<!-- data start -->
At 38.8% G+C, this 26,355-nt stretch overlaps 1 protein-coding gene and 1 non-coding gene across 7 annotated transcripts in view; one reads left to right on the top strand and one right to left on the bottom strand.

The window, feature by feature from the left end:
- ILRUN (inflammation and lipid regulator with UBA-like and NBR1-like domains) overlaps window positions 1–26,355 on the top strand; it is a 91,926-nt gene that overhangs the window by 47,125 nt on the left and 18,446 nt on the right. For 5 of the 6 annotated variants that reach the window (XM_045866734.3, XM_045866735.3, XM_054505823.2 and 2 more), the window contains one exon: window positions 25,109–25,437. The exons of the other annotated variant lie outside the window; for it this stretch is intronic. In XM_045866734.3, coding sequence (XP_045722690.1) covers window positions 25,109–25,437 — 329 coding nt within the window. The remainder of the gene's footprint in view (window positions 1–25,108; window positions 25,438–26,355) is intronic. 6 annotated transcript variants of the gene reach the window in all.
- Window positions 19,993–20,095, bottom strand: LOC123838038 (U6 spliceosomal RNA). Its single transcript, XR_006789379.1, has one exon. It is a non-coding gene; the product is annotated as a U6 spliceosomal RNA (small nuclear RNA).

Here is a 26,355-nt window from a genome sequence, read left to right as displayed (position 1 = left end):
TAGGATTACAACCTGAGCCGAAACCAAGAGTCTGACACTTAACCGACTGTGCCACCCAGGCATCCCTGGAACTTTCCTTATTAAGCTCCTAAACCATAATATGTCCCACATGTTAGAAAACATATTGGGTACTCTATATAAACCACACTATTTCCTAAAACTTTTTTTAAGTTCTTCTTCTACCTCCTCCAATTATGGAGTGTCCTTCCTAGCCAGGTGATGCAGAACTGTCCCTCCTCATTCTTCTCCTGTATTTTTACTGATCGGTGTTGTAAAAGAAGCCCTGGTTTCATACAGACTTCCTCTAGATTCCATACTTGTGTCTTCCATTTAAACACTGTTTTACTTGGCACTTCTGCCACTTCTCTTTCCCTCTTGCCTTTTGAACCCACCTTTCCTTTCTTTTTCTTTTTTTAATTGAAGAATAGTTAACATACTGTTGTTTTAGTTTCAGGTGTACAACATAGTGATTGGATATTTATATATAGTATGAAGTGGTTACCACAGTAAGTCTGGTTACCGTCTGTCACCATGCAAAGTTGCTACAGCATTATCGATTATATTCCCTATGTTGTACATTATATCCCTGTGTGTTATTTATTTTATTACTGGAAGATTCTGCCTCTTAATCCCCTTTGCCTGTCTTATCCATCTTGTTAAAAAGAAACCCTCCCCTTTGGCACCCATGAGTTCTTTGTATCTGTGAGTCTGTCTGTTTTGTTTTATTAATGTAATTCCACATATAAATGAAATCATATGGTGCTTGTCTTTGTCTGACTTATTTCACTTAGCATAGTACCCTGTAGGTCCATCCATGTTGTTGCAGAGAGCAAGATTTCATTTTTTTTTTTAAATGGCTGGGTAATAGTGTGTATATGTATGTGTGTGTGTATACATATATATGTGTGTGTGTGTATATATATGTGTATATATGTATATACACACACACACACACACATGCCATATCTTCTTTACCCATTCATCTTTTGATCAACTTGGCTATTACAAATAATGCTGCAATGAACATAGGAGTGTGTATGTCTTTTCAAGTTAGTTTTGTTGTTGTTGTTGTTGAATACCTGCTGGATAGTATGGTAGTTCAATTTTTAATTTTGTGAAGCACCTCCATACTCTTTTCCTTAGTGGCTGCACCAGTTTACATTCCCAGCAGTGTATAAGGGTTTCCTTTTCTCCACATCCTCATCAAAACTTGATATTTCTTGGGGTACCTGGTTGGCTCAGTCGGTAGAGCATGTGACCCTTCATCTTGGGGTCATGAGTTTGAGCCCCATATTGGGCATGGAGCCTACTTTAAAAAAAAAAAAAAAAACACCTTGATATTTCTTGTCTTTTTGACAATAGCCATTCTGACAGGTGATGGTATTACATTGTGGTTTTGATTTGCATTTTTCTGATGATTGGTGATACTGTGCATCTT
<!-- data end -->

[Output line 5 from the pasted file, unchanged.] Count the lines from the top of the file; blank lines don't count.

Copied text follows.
Here is a 26,355-nt window from a genome sequence, read left to right as displayed (position 1 = left end):